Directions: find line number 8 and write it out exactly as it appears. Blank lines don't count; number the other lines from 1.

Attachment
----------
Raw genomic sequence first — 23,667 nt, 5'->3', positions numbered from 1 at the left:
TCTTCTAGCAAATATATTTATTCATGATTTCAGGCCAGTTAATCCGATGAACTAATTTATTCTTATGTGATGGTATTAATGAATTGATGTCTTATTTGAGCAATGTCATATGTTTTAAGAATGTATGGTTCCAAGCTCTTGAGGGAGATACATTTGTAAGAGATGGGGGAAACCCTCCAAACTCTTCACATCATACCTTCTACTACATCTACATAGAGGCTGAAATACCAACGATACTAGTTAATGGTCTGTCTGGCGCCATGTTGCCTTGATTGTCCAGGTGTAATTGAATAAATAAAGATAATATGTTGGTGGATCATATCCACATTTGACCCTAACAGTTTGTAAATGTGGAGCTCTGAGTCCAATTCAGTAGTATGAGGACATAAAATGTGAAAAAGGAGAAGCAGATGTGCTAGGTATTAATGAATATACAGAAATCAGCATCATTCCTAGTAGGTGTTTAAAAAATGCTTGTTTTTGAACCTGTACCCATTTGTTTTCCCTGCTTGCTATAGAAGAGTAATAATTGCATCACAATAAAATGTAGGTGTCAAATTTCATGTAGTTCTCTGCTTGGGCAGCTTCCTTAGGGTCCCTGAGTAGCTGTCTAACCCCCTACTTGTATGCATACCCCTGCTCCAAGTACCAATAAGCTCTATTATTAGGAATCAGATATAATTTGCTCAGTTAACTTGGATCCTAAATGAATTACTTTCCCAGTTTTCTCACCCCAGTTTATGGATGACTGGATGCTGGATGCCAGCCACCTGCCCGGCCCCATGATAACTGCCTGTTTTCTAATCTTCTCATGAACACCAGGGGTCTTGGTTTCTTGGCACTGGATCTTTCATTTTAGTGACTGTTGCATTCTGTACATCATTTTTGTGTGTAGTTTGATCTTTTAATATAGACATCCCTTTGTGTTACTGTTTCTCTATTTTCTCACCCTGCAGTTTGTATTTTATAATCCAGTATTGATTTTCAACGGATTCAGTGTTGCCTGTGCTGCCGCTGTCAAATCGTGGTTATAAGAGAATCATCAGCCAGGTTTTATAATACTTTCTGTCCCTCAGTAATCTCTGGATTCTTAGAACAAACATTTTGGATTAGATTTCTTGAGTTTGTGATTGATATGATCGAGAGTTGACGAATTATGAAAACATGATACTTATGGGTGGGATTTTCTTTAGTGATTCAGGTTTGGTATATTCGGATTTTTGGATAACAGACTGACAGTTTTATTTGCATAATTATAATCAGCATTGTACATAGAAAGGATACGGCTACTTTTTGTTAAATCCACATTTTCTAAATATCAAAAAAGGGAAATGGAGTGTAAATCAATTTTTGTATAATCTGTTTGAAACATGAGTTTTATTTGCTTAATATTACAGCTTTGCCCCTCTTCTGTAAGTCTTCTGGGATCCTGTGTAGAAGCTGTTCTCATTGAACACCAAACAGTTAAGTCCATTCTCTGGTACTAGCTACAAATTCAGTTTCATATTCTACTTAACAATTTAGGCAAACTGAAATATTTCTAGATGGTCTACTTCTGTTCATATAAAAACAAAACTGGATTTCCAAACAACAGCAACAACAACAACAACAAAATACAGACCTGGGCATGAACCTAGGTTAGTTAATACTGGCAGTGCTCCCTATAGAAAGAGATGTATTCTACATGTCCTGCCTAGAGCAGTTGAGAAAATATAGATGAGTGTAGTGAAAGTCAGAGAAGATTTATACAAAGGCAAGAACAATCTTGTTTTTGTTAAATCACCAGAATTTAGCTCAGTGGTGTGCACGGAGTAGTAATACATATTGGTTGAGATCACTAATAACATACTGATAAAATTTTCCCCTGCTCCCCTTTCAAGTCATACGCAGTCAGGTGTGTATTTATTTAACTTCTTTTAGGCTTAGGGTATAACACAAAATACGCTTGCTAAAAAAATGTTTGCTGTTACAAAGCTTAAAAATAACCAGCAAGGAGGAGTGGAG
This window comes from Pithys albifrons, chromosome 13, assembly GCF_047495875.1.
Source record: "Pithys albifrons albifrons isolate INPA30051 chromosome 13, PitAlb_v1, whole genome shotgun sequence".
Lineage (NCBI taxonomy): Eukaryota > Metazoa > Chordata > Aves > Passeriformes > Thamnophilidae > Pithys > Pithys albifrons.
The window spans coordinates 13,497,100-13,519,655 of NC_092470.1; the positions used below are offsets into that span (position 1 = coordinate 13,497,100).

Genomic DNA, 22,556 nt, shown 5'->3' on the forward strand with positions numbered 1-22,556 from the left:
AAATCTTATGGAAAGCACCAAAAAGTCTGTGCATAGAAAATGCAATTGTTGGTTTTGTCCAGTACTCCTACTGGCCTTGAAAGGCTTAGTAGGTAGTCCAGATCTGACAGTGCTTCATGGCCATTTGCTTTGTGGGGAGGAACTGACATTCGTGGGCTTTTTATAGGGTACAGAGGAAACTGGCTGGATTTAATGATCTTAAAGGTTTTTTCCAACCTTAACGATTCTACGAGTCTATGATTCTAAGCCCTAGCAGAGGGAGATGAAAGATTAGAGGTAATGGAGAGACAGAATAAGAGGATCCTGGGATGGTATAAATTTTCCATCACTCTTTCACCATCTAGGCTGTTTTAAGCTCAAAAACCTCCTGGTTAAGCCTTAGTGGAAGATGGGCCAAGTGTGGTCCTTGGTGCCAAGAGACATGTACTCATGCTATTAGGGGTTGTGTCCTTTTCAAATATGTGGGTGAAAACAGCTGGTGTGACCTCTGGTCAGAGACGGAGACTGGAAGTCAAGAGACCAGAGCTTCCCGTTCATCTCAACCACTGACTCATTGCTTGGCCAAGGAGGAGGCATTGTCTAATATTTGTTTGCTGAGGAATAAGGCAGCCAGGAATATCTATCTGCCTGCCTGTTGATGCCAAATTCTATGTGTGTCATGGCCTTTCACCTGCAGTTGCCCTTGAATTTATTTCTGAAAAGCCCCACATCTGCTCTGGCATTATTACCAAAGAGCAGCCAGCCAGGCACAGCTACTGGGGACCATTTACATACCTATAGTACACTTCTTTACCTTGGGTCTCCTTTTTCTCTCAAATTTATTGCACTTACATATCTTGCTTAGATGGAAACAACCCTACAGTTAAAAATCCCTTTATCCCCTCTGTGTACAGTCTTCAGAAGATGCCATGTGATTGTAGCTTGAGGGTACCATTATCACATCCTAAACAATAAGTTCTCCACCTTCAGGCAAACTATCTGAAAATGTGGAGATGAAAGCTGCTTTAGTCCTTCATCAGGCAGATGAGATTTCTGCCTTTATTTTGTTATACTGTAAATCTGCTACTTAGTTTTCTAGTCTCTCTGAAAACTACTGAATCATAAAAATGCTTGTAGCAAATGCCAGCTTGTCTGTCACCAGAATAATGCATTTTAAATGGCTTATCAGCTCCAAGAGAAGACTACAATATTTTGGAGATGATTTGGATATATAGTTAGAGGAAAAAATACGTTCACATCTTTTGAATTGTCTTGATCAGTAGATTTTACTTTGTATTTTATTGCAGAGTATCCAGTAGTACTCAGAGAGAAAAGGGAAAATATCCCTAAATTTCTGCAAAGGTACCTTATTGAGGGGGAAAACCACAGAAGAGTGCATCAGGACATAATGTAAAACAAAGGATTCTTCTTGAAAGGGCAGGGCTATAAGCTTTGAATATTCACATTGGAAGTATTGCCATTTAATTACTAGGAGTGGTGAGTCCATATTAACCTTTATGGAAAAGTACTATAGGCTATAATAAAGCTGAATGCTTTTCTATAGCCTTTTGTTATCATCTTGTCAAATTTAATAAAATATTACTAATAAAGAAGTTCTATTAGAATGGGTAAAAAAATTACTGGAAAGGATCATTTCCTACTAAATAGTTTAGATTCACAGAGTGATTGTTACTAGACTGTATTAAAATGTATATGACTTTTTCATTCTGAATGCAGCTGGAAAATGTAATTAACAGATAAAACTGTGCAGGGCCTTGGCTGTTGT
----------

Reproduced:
AAATCTTATGGAAAGCACCAAAAAGTCTGTGCATAGAAAATGCAATTGTTGGTTTTGTCCAGTACTCCTACTGGCCTTGAAAGGCTTAGTAGGTAGTCCAGATCTGACAGTGCTTCATGGCCATTTGCTTTGTGGGGAGGAACTGACATTCGTGGGCTTTTTATAGGGTACAGAGGAAACTGGCTGGATTTAATGATCTTAAAGGTTTTTTCCAACCTTAACGATTCTACGAGTCTATGATTCTAAGCCCTAGCAGAGGGAGATGAAAGATTAGAGGTAATGGAGAGACAGAATAAGAGGATCCTGGGATGGTATAAATTTTCCATCACTCTTTCACCATCTAGGCTGTTTTAAGCTCAAAAACCTCCTGGTTAAGCCTTAGTGGAAGATGGGCCAAGTGTGGTCCTTGGTGCCAAGAGACATGTACTCATGCTATTAGGGGTTGTGTCCTTTTCAAATATGTGGGTGAAAACAGCTGGTGTGACCTCTGGTCAGAGACGGAGACTGGAAGTCAAGAGACCAGAGCTTCCCGTTCATCTCAACCACTGACTCATTGCTTGGCCAAGGAGGAGGCATTGTCTAATATTTGTTTGCTGAGGAATAAGGCAGCCAGGAATATCTATCTGCCTGCCTGTTGATGCCAAATTCTATGTGTGTCATGGCCTTTCACCTGCAGTTGCCCTTGAATTTATTTCTGAAAAGCCCCACATCTGCTCTGGCATTATTACCAAAGAGCAGCCAGCCAGGCACAGCTACTGGGGACCATTTACATACCTATAGTACACTTCTTTACCTTGGGTCTCCTTTTTCTCTCAAATTTATTGCACTTACATATCTTGCTTAGATGGAAACAACCCTACAGTTAAAAATCCCTTTATCCCCTCTGTGTACAGTCTTCAGAAGATGCCATGTGATTGTAGCTTGAGGGTACCATTATCACATCCTAAACAATAAGTTCTCCACCTTCAGGCAAACTATCTGAAAATGTGGAGATGAAAGCTGCTTTAGTCCTTCATCAGGCAGATGAGATTTCTGCCTTTATTTTGTTATACTGTAAATCTGCTACTTAGTTTTCTAGTCTCTCTGAAAACTACTGAATCATAAAAATGCTTGTAGCAAATGCCAGCTTGTCTGTCACCAGAATAATGCATTTTAAATGGCTTATCAGCTCCAAGAGAAGACTACAATATTTTGGAGATGATTTGGATATATAGTTAGAGGAAAAAATACGTTCACATCTTTTGAATTGTCTTGATCAGTAGATTTTACTTTGTATTTTATTGCAGAGTATCCAGTAGTACTCAGAGAGAAAAGGGAAAATATCCCTAAATTTCTGCAAAGGTACCTTATTGAGGGGGAAAACCACAGAAGAGTGCATCAGGACATAATGTAAAACAAAGGATTCTTCTTGAAAGGGCAGGGCTATAAGCTTTGAATATTCACATTGGAAGTATTGCCATTTAATTACTAGGAGTGGTGAGTCCATATTAACCTTTATGGAAAAGTACTATAGGCTATAATAAAGCTGAATGCTTTTCTATAGCCTTTTGTTATCATCTTGTCAAATTTAATAAAATATTACTAATAAAGAAGTTCTATTAGAATGGGTAAAAAAATTACTGGAAAGGATCATTTCCTACTAAATAGTTTAGATTCACAGAGTGATTGTTACTAGACTGTATTAAAATGTATATGACTTTTTCATTCTGAATGCAGCTGGAAAATGTAATTAACAGATAAAACTGTGCAGGGCCTTGGCTGTTGT